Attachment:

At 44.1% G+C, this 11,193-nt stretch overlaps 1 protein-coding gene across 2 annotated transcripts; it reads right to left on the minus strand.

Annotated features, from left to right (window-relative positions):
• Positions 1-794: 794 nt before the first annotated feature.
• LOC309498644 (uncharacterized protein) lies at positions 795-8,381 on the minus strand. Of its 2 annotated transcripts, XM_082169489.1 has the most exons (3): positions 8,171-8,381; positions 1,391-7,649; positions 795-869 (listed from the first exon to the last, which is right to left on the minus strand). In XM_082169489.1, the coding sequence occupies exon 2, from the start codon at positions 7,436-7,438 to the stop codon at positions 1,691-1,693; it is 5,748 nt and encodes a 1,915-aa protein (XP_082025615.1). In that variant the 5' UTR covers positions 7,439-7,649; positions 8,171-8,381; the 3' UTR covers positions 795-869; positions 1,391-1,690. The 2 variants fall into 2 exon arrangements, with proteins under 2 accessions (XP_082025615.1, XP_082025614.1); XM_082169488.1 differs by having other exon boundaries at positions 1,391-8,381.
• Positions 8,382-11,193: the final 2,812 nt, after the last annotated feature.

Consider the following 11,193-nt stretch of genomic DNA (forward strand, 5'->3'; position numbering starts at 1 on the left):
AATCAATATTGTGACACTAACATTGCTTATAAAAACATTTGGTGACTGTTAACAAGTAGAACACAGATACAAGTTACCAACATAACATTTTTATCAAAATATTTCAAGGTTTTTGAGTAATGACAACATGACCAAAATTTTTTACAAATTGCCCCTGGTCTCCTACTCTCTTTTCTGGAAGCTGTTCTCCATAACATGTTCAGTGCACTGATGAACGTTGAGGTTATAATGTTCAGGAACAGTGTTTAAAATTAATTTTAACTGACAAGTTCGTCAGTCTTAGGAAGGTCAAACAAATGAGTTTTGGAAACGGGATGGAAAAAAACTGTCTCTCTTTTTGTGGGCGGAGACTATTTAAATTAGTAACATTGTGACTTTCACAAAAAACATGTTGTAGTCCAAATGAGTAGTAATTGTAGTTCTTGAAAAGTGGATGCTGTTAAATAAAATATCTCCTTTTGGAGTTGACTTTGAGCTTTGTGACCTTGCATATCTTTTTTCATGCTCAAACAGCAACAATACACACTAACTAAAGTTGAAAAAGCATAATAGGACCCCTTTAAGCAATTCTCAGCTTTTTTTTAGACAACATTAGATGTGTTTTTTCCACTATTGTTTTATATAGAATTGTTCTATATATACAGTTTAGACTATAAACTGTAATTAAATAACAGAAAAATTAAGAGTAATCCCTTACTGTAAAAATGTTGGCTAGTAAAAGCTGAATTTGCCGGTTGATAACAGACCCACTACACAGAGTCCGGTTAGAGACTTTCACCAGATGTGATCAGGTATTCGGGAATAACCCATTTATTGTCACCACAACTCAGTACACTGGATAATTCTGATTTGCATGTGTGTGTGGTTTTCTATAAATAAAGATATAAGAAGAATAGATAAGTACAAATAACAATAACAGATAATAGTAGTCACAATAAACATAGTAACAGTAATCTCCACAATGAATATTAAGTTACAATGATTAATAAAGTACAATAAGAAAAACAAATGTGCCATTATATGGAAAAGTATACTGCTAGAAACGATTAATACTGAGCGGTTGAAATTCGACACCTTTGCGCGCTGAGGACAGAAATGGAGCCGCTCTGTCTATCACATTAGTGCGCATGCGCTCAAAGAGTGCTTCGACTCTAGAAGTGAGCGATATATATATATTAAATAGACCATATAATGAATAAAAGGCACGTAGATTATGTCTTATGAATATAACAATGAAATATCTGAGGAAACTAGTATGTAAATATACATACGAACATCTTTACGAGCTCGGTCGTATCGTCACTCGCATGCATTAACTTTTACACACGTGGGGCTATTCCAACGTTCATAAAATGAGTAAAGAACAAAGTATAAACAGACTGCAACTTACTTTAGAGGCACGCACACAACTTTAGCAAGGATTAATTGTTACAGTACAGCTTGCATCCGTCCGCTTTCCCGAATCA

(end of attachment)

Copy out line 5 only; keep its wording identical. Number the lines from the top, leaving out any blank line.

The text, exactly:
• Positions 8,382-11,193: the final 2,812 nt, after the last annotated feature.